But investigators reported observations "consistent with the propeller not being in the feathered position at the time of the accident," the report said.
The landing gear was found to be lowered at the time of the crash. The factual report of the incident said ice was found on the wings' leading edges after the crash, but the probable-cause report made no reference to ice.
It is not unimaginable for Dr. DalPra to have become so overwhelmed by the emergency that he became unaware of the feathering status of the failed engine's propeller, Mr. Kurtz said.
If the propeller stopped spinning, he said, Dr. DalPra may have noticed that without observing that he had not turned the propeller blades sideways.
"Given the workload he had, it's difficult to say how much attention span he had to devote to that prop," Mr. Kurtz said.
Ministry to require airlines to report minor problems
(Japan Economic Newswire Via Thomson Dialog NewsEdge)TOKYO (Kyodo).
Japan's transport ministry has worked out a draft bill framework for revising the Aviation Law that requires airline operators to report minor problems such as engine component trouble, according to ministry officials.
The revision -- planned to be implemented in fall -- is aimed at establishing measures to prevent accidents at an early point by collecting information on various problems and analyzing their causes, Land, Infrastructure and Transport Ministry officials said.
Under the current law, airplane captains are required to report only accidents and serious incidents such as overshooting the runway.
The ministry also plans to require airlines to report mechanical glitches and times an aircraft fails to fly at the altitude to which air traffic controllers have instructed it, according to the draft.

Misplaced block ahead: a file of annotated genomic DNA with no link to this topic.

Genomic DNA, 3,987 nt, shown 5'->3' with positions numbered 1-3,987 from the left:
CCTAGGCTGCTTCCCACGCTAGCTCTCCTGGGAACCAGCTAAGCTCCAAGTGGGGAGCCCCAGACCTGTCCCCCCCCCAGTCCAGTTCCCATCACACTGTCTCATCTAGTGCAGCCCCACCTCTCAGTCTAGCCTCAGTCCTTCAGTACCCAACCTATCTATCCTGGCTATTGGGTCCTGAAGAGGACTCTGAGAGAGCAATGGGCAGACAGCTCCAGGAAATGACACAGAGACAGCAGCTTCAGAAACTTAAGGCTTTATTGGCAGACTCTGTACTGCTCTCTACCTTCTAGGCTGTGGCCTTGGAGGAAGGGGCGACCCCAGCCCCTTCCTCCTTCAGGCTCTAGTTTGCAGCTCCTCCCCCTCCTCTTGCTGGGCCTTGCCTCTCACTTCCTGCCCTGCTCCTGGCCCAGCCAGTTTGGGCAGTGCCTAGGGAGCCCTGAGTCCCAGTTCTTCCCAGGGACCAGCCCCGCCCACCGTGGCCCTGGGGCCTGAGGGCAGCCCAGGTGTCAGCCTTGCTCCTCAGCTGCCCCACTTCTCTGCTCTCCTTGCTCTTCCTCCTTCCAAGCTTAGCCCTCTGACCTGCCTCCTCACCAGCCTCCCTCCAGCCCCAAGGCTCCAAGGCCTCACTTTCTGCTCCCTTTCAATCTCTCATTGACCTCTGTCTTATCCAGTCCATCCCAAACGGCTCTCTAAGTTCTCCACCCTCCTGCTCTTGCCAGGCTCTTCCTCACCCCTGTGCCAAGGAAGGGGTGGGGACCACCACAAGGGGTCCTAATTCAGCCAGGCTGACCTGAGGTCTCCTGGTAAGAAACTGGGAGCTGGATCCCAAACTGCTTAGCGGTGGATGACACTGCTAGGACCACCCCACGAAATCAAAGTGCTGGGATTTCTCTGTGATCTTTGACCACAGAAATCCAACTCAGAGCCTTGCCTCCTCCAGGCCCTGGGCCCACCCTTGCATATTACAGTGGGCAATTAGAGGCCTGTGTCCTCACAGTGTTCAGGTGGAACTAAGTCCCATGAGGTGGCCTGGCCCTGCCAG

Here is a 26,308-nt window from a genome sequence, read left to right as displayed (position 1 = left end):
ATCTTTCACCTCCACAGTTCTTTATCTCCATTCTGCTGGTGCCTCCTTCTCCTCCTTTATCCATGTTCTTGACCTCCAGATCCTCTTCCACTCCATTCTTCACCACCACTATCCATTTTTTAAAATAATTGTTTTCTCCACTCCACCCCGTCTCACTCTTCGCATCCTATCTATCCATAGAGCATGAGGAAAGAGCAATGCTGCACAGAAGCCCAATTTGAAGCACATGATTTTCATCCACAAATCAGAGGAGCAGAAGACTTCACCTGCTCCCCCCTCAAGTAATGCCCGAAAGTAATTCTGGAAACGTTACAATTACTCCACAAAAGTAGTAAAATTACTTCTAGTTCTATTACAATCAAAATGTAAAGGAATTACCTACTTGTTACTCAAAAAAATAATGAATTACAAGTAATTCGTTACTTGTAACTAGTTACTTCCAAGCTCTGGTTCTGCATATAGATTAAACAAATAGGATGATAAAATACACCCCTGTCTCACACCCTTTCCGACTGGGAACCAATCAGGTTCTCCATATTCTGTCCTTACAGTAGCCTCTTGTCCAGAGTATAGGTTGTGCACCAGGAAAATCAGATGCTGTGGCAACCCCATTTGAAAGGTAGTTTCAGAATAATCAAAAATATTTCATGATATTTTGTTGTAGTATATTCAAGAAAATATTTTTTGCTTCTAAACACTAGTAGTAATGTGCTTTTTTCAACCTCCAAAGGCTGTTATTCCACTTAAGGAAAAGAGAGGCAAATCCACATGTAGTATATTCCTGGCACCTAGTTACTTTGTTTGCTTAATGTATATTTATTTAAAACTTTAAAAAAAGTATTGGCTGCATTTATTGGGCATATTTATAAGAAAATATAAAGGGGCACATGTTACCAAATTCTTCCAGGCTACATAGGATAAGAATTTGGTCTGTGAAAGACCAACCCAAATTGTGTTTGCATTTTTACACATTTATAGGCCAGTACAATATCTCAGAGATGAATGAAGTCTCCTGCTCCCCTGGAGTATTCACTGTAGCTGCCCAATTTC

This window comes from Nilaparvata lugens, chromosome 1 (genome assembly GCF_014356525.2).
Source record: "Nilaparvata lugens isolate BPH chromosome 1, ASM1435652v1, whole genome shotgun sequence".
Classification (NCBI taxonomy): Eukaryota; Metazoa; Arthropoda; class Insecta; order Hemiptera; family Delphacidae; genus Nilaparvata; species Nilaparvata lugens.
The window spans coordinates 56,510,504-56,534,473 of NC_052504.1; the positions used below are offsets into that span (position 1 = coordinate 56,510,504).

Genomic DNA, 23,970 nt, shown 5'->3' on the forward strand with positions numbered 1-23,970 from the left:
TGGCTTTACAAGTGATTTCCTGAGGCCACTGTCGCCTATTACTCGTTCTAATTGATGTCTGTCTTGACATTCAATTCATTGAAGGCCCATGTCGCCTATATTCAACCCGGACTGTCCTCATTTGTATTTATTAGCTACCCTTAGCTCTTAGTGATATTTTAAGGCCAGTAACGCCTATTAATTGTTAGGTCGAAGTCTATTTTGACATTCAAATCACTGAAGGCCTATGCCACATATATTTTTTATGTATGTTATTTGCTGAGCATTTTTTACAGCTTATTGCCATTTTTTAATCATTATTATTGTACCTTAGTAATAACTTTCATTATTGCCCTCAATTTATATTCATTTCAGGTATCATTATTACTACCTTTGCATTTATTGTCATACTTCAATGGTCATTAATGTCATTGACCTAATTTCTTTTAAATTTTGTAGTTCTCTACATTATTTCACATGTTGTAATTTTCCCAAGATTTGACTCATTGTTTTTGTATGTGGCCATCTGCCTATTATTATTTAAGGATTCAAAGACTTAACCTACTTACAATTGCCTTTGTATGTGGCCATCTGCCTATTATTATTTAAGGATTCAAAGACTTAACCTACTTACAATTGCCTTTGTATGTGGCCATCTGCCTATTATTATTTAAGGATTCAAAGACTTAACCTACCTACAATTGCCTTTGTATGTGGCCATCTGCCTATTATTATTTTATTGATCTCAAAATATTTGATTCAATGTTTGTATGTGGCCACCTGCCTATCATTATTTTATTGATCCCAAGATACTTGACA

The ministry will work on details to determine which cases should be subject to reporting, the officials said.
As well, the ministry plans to require airlines under the revised law to compile internal rules on safety management, including a manual on reporting blunders to the ministry and within the company.
It plans to limit which companies can work on aircraft maintenance to those certified by the transport minister, amid increasing outsourcing of maintenance work overseas, they said.
Last year, Japanese airlines experienced a series of problems, with a Japan Airlines plane trying to leave an airport without obtaining permission for take-off and an All Nippon Airways plane flying at an altitude 1,600 meters higher than instructed.
According to a new study published by researchers at Brigham and Women’s Hospital and Harvard Medical School, shortwave light, which appears blue, immediately improves alertness and performance. The researchers compared the effects of blue and green light on volunteers during the night. Subjects exposed to blue light rated themselves as less sleepy, had quicker reaction times, and had fewer lapses of attention than those exposed to green light. While scientists caution that more research is needed, they are hopeful that these results could help workers who need to sustain alertness for long periods of time and at night. They also caution that if misused, blue light can cause damage to the eye. (ABC News, "Blue Light Could Keep You Awake and Alert" February 1, 2006).
END with thanks to jetBlue